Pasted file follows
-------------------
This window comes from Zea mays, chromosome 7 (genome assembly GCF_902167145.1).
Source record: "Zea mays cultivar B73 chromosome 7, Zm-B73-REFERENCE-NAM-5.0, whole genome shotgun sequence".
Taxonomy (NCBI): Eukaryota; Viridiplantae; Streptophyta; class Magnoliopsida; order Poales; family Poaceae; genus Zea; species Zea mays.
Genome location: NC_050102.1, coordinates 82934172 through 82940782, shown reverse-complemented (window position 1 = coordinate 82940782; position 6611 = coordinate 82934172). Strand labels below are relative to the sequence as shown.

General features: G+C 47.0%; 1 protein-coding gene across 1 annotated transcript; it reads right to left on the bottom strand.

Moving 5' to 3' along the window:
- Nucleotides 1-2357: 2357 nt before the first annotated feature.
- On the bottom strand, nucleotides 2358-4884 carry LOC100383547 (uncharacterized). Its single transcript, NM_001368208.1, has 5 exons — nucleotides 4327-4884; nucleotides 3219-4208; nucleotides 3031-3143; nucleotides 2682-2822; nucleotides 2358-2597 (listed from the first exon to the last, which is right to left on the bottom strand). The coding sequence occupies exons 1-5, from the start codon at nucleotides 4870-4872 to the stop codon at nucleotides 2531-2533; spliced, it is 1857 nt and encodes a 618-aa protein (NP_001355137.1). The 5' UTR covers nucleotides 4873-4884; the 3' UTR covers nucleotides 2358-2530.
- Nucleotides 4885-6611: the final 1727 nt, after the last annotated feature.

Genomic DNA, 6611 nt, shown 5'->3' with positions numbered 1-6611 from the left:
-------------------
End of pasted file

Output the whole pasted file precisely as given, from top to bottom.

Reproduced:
This window comes from Zea mays, chromosome 7 (genome assembly GCF_902167145.1).
Source record: "Zea mays cultivar B73 chromosome 7, Zm-B73-REFERENCE-NAM-5.0, whole genome shotgun sequence".
Taxonomy (NCBI): Eukaryota; Viridiplantae; Streptophyta; class Magnoliopsida; order Poales; family Poaceae; genus Zea; species Zea mays.
Genome location: NC_050102.1, coordinates 82934172 through 82940782, shown reverse-complemented (window position 1 = coordinate 82940782; position 6611 = coordinate 82934172). Strand labels below are relative to the sequence as shown.

General features: G+C 47.0%; 1 protein-coding gene across 1 annotated transcript; it reads right to left on the bottom strand.

Moving 5' to 3' along the window:
- Nucleotides 1-2357: 2357 nt before the first annotated feature.
- On the bottom strand, nucleotides 2358-4884 carry LOC100383547 (uncharacterized). Its single transcript, NM_001368208.1, has 5 exons — nucleotides 4327-4884; nucleotides 3219-4208; nucleotides 3031-3143; nucleotides 2682-2822; nucleotides 2358-2597 (listed from the first exon to the last, which is right to left on the bottom strand). The coding sequence occupies exons 1-5, from the start codon at nucleotides 4870-4872 to the stop codon at nucleotides 2531-2533; spliced, it is 1857 nt and encodes a 618-aa protein (NP_001355137.1). The 5' UTR covers nucleotides 4873-4884; the 3' UTR covers nucleotides 2358-2530.
- Nucleotides 4885-6611: the final 1727 nt, after the last annotated feature.

Genomic DNA, 6611 nt, shown 5'->3' with positions numbered 1-6611 from the left: